If you think every 20-year-old you know on Instagram these days is on a transatlantic vacation, you’re probably right.
That’s according to a recent survey by financial services firm Fidelity, which asked 2,622 adults in mid-February about their retirement habits. The poll found that 55% of 18-35-year-olds have stopped saving for retirement since the Covid-19 outbreak, while 45% of this age group “do not see the point of saving until things return to normal”.
“In the past two years, some people have had more money because they’re not going out or going on vacation,” Rita Assaf, vice president of retirement products at Fidelity. “But especially given the volatile markets and [ With high] inflation, I think this group of people is just thinking, ‘Why should I have a retirement plan now?'”
Part of this trend is due to the current high cost of living for young Americans: Student debt, rising housing demand and 8.6 percent inflation are weighing on people’s heads and wallets, Assaf said.
For example, if you don’t want to invest in an unpredictable market, you might want to wait until the market stabilizes — even if billionaires like Warren Buffett and Elon Musk advise against it. If you’re concerned about inflation overtaking your savings rate, you may be more inclined to spend.
In February, a Bankrate survey found that 54% of young millennials and 46% of Gen Z respondents said their emergency savings had decreased since 2020. The survey also found that millennials are more likely to have higher credit card debt than savings compared to other generations.
Fidelity’s survey found that the decision to stop saving may be temporary: 39% of 18-35-year-olds expect to retire later than they did before the pandemic, reflecting their decision to delay saving plans for a few years.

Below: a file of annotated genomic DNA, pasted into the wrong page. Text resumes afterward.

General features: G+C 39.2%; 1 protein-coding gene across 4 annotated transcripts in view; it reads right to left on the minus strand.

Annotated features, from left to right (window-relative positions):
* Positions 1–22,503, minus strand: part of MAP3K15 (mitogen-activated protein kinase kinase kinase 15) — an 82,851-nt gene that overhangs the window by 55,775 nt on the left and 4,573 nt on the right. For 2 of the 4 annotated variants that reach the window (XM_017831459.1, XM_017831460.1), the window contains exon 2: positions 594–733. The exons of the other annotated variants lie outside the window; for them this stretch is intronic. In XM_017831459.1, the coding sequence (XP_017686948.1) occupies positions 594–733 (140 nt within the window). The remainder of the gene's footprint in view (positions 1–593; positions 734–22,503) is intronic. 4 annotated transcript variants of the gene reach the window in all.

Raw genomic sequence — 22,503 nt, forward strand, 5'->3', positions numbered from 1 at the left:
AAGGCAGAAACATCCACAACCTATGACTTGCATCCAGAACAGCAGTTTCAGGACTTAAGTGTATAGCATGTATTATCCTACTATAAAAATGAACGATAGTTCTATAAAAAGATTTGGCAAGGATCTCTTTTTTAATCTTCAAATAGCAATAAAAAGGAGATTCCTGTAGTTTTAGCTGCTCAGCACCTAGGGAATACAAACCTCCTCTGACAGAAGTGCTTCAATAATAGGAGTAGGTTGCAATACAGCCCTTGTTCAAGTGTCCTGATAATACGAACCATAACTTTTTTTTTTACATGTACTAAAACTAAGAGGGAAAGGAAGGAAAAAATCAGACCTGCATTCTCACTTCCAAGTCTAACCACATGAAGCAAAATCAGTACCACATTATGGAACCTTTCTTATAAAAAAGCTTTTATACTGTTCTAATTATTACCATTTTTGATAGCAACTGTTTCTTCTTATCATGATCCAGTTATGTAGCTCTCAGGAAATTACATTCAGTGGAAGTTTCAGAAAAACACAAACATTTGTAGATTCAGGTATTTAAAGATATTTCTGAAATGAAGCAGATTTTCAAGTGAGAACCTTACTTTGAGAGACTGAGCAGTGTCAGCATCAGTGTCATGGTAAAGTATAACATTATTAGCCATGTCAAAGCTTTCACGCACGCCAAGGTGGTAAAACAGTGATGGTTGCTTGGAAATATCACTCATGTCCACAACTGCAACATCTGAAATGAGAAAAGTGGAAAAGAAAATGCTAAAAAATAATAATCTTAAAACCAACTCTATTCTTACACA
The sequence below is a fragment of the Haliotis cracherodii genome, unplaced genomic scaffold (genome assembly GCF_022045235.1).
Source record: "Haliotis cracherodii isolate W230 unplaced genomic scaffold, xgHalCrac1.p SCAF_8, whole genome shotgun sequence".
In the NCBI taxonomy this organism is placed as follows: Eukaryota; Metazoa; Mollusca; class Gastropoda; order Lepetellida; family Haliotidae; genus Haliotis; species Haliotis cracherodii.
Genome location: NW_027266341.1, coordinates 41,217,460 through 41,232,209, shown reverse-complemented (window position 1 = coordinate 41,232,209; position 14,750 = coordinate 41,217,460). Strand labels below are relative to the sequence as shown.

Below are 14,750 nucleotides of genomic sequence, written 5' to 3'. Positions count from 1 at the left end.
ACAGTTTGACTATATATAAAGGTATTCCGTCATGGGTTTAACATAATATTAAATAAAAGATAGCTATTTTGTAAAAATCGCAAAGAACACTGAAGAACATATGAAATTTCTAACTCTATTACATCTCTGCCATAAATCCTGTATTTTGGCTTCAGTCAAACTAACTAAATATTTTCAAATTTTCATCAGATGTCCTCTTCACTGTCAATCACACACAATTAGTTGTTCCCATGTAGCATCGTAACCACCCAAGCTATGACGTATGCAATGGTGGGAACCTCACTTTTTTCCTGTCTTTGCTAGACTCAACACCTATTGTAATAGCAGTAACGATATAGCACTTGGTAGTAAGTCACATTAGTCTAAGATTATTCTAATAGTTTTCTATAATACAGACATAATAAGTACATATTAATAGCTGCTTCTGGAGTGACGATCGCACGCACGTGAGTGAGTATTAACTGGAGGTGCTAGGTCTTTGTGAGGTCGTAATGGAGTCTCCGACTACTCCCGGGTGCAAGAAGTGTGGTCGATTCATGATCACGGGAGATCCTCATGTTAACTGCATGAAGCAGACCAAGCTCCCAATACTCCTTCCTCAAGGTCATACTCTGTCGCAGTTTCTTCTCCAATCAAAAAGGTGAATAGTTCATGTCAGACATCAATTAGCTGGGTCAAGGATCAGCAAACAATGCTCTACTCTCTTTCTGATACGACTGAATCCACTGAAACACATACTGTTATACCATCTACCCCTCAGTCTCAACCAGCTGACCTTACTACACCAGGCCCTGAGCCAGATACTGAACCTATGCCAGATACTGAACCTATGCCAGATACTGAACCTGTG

In other words, at least some young people are now planning to work a few more years towards the end of their careers to ease the financial pain they’ve suffered during the pandemic. “This generation is more conscious than previous generations of their age,” Assaf said. “Younger investors see the lessons they’ve learned from previous generations and want more control [over their money].”
Assaf attributes financial literacy tips on social media, as well as previous exposure to corporate pension plans, to the “more aggressive approach” young people today – especially young women – are taking to improve their finances. She also noted that the poll results showed “general optimism” – if not now, then in the future.
“65% of our total population say 2022 is the year they come out of the pandemic … If we just look at the younger generation, that number goes up to 74%,” Assaf said. “It makes sense: They have a longer time horizon, and they think, ‘I’ve gotten through the pandemic and I’m ready to focus on the future.'”